The Washington Supreme Court recently ruled a defendant in a child rape case has the ability to expressly waive the criminal statute of limitations in a pretrial agreement, as long as the clock hasn't yet run out on the underlying charge at the time the defendant enters the agreement.
But why would anyone agree to open themselves up to a criminal conviction that would otherwise be time-barred? The court explains in Washington v. Peltier. Our Tacoma sex crimes defense lawyers believe this case underscores the need for defendants in these serious cases to secure strong legal representation prior to entering a plea agreement with the state.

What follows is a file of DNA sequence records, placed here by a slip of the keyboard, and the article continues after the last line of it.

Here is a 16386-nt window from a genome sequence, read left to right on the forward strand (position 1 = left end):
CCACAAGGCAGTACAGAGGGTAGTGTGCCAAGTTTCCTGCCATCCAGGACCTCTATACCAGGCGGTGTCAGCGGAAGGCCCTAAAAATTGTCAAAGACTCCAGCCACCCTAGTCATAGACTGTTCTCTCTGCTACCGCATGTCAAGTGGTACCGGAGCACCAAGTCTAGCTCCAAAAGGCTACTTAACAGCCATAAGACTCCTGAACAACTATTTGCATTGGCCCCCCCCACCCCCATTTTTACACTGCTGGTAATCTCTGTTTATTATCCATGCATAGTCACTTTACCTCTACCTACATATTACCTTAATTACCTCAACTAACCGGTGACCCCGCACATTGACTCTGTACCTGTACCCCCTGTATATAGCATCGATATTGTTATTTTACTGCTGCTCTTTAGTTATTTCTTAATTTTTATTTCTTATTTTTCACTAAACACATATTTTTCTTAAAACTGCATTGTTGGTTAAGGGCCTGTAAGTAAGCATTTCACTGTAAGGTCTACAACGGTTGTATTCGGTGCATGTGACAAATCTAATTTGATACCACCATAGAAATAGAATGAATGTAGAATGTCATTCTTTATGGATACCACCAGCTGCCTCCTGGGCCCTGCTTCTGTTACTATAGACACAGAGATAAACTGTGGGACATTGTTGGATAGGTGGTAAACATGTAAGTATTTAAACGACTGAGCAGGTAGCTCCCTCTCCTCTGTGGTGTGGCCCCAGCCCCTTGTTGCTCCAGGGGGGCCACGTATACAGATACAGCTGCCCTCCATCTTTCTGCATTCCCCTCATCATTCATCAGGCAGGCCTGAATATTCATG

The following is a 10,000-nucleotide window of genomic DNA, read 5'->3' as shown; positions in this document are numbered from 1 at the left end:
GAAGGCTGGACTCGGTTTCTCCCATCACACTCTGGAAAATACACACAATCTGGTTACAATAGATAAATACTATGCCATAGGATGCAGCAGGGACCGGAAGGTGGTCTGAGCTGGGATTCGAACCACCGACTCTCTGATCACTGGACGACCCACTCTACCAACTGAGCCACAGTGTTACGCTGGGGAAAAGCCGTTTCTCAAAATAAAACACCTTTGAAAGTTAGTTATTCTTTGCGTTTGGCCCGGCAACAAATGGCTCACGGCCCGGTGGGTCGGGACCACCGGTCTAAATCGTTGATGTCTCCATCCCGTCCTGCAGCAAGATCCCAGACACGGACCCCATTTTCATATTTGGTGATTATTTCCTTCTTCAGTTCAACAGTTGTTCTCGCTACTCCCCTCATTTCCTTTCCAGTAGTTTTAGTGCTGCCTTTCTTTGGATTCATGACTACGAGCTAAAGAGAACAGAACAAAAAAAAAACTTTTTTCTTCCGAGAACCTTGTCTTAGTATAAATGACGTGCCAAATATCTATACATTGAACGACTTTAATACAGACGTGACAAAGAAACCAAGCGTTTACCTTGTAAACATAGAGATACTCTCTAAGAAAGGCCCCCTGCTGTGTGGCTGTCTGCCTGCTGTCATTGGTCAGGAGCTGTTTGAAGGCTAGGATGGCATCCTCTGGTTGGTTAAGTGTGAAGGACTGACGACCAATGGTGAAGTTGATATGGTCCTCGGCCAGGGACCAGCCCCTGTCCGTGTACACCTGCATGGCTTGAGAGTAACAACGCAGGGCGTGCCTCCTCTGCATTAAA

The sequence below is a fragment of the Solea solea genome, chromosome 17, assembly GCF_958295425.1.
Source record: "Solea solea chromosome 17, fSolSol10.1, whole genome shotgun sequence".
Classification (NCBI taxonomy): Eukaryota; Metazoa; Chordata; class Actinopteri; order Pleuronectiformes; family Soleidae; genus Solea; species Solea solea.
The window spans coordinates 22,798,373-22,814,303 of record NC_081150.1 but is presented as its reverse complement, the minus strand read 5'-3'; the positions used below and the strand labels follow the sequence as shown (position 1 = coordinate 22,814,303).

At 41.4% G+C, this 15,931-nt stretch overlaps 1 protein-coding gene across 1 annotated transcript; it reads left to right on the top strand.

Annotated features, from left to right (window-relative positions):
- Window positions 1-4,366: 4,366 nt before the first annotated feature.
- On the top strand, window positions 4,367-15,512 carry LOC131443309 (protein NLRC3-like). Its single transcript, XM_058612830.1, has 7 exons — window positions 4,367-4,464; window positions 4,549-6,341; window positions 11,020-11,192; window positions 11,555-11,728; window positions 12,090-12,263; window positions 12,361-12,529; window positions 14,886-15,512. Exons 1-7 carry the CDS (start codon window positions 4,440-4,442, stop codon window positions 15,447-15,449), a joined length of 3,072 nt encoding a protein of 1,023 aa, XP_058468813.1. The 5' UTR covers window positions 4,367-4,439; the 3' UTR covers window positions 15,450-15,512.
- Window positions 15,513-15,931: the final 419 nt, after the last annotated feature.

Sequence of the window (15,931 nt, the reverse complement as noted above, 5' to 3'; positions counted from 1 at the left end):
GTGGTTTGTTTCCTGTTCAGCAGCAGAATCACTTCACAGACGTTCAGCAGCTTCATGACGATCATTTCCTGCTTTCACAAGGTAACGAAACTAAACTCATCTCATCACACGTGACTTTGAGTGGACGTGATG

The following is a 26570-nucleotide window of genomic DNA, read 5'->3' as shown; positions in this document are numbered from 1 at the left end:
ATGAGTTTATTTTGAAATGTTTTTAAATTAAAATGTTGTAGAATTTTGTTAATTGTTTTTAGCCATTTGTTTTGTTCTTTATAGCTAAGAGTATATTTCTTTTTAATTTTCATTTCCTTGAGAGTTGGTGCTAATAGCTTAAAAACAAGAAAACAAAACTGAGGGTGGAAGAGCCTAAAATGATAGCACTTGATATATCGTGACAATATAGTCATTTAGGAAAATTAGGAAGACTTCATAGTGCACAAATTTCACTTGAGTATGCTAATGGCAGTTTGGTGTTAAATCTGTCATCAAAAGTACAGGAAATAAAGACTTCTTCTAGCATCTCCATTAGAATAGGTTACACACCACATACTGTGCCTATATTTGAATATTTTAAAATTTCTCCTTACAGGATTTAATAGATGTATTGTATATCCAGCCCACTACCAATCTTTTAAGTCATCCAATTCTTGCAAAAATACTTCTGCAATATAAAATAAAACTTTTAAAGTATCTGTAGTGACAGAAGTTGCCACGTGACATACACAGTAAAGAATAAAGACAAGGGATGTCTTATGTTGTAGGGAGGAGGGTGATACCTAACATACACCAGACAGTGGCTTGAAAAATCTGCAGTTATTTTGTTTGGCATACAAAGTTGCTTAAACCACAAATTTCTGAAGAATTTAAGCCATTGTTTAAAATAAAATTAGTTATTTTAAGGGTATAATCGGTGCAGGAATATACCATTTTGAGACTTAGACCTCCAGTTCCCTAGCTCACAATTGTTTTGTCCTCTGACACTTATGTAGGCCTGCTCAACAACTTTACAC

Let's start by first explaining the theory of the statute of limitations in criminal cases, which is that defendants shouldn't be convicted on the basis of information and testimony that is stale, dated, and therefore likely unreliable. Some crimes have a short statute of limitations lasting just a few years, while others, like murder, have no statute of limitations.